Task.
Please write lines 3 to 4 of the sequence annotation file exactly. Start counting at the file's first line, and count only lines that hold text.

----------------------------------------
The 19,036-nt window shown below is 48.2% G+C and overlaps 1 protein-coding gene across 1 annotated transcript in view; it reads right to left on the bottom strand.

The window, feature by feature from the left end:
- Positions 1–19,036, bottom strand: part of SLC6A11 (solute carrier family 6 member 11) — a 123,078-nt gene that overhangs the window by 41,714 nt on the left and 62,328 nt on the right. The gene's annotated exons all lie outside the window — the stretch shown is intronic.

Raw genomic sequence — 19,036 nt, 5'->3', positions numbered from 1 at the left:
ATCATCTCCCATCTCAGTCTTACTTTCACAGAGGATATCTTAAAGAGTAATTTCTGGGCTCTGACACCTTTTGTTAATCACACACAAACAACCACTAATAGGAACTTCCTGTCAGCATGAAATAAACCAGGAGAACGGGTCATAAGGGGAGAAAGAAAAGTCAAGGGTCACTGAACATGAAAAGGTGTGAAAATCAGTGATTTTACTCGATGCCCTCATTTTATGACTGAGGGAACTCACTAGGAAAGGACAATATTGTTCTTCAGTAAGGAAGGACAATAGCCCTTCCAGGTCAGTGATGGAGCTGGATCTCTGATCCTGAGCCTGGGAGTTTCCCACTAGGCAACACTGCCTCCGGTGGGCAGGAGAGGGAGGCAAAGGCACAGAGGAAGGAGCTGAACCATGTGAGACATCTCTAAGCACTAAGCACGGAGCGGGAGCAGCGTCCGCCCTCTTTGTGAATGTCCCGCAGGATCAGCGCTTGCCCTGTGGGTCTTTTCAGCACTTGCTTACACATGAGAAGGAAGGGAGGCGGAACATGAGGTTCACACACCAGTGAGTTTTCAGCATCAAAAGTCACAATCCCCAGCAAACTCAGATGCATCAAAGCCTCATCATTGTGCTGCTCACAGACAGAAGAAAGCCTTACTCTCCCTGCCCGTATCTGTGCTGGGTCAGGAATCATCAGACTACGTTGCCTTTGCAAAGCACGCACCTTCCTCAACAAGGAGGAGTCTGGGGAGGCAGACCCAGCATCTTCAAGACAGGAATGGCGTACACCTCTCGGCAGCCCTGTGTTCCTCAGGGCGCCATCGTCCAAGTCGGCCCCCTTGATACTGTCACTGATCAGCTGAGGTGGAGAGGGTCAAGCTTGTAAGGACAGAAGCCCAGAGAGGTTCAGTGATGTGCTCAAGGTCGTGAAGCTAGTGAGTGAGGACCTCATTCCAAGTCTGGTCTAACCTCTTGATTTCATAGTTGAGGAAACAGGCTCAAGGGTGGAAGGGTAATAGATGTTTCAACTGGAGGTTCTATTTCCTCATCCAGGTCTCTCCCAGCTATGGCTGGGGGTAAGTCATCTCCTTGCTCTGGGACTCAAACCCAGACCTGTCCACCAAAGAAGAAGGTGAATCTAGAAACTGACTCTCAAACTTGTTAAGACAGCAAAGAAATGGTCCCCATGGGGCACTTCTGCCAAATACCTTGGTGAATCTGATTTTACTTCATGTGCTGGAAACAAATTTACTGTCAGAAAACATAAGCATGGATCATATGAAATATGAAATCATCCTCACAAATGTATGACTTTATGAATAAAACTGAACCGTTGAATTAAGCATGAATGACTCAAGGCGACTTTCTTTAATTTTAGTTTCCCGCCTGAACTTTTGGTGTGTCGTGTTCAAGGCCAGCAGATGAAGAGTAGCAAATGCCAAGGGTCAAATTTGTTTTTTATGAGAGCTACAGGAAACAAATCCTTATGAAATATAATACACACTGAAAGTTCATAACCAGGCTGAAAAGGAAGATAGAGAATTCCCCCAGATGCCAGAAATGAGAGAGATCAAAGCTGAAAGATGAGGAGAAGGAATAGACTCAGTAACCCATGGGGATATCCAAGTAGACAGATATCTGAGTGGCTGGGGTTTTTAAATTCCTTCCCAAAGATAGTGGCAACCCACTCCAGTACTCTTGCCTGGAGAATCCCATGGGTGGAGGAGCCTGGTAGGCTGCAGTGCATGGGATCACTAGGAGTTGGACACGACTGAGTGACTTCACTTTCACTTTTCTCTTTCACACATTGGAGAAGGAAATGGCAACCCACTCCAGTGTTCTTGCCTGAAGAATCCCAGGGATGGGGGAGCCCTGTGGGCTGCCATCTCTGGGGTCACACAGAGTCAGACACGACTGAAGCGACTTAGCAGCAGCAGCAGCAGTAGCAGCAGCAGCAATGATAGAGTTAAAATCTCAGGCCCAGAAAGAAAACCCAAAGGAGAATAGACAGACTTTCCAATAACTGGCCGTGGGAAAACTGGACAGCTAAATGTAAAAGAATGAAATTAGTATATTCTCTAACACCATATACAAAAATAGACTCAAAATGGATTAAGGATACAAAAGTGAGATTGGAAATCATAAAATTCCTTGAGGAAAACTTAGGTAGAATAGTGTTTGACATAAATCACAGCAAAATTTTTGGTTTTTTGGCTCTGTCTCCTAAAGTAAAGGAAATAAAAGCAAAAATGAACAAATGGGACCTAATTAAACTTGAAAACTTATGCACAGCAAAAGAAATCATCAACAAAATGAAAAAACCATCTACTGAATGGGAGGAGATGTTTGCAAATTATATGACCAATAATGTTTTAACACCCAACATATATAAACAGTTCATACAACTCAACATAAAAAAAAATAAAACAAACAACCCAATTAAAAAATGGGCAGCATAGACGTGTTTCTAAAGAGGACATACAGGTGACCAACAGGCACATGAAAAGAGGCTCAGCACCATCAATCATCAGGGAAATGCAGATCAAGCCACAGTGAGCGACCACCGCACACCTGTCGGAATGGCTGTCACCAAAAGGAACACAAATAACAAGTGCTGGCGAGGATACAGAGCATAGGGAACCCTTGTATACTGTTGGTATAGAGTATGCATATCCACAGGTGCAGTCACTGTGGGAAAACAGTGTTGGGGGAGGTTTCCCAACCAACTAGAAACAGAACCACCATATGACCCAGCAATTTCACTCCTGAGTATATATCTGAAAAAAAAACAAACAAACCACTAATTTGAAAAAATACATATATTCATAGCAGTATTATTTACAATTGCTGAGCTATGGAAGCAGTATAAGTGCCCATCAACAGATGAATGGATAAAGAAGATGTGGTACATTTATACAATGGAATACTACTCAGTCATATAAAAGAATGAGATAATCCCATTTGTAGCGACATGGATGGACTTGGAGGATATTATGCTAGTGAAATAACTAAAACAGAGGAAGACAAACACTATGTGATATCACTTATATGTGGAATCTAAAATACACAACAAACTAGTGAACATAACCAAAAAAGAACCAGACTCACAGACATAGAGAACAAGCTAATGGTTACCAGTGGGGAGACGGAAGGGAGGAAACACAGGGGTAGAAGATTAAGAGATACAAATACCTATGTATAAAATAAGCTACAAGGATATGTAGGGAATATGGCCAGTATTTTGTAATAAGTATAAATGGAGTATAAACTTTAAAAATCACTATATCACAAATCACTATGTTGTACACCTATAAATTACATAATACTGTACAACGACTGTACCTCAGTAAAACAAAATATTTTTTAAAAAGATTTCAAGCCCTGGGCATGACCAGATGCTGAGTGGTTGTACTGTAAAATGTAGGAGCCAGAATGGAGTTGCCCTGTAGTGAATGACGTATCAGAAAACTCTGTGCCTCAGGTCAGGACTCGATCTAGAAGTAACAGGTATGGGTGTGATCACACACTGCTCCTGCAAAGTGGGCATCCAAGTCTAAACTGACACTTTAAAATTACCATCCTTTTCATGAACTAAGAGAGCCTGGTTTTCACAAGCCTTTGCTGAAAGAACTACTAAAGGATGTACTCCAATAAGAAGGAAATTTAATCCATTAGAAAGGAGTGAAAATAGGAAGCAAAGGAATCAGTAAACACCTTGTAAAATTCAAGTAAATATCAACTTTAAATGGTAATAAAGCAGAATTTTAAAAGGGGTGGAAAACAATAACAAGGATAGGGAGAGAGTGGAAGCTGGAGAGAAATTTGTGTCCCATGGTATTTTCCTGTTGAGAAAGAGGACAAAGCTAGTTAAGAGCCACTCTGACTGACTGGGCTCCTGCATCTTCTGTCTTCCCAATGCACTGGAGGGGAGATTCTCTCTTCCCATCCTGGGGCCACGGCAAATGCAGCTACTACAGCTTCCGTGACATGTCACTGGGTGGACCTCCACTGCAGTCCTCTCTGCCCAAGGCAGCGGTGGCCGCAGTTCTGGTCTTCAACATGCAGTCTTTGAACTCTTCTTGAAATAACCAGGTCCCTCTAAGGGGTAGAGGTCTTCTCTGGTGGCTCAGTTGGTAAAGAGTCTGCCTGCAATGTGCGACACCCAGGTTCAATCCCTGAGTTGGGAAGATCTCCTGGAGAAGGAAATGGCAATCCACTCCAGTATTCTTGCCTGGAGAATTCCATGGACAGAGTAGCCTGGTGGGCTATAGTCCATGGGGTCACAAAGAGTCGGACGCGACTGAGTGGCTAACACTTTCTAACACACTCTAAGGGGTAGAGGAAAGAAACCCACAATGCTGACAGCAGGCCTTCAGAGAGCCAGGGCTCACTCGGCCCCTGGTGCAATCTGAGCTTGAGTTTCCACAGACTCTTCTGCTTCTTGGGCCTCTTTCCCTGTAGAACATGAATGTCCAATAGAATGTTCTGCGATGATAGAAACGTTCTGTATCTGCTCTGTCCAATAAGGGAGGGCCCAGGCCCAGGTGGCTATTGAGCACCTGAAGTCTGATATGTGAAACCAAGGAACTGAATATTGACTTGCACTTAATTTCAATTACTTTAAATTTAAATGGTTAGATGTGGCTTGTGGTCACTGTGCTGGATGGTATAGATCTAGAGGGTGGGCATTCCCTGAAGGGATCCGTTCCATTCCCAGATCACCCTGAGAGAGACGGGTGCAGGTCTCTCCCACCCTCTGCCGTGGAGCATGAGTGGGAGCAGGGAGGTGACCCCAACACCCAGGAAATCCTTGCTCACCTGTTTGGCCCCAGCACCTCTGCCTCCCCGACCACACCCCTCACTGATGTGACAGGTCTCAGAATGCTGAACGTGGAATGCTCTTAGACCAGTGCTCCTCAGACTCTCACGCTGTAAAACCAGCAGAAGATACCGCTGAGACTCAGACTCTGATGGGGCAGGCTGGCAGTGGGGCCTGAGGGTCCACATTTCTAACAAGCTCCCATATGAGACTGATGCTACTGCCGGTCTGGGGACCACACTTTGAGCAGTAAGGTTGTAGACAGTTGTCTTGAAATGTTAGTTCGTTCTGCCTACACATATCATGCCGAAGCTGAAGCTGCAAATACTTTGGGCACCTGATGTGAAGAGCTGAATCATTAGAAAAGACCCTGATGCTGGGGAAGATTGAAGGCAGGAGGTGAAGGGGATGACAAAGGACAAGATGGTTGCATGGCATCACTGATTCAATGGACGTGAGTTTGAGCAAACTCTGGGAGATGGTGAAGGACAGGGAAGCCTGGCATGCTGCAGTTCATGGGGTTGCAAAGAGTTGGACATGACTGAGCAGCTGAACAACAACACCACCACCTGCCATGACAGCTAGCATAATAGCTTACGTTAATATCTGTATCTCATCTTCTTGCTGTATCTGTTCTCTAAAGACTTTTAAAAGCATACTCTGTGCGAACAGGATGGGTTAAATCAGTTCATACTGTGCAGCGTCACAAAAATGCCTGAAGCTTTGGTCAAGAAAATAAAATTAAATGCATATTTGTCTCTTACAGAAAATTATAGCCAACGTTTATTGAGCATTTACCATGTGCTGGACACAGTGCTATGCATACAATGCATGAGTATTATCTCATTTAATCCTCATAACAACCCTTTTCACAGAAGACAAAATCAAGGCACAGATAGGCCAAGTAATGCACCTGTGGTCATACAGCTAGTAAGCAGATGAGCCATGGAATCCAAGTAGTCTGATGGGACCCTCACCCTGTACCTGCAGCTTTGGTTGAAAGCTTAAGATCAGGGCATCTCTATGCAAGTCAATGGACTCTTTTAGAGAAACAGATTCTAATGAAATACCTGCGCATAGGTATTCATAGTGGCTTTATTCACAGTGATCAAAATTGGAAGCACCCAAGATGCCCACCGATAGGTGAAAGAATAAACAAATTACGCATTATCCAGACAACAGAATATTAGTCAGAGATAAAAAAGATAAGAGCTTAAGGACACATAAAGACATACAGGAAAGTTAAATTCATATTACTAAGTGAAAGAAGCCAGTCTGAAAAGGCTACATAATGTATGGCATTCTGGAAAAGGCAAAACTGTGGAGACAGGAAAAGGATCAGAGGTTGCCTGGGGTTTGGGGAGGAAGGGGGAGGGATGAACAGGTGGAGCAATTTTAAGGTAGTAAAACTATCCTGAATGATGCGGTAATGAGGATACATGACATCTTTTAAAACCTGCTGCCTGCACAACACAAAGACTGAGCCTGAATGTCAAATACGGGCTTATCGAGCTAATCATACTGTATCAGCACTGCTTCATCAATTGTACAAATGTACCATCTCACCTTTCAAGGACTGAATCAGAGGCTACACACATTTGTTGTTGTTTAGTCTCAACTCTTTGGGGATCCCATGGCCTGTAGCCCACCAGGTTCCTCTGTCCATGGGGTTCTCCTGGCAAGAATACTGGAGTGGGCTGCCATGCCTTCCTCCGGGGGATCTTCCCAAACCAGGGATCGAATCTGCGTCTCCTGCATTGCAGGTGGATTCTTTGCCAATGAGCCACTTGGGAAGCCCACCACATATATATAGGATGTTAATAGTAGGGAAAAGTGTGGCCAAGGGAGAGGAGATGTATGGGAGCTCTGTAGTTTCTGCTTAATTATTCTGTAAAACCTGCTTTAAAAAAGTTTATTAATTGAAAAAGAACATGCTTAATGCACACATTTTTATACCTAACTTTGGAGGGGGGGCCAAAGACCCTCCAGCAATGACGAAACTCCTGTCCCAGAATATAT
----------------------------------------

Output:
- Positions 1–19,036, bottom strand: part of SLC6A11 (solute carrier family 6 member 11) — a 123,078-nt gene that overhangs the window by 41,714 nt on the left and 62,328 nt on the right. The gene's annotated exons all lie outside the window — the stretch shown is intronic.

Raw genomic sequence — 19,036 nt, 5'->3', positions numbered from 1 at the left: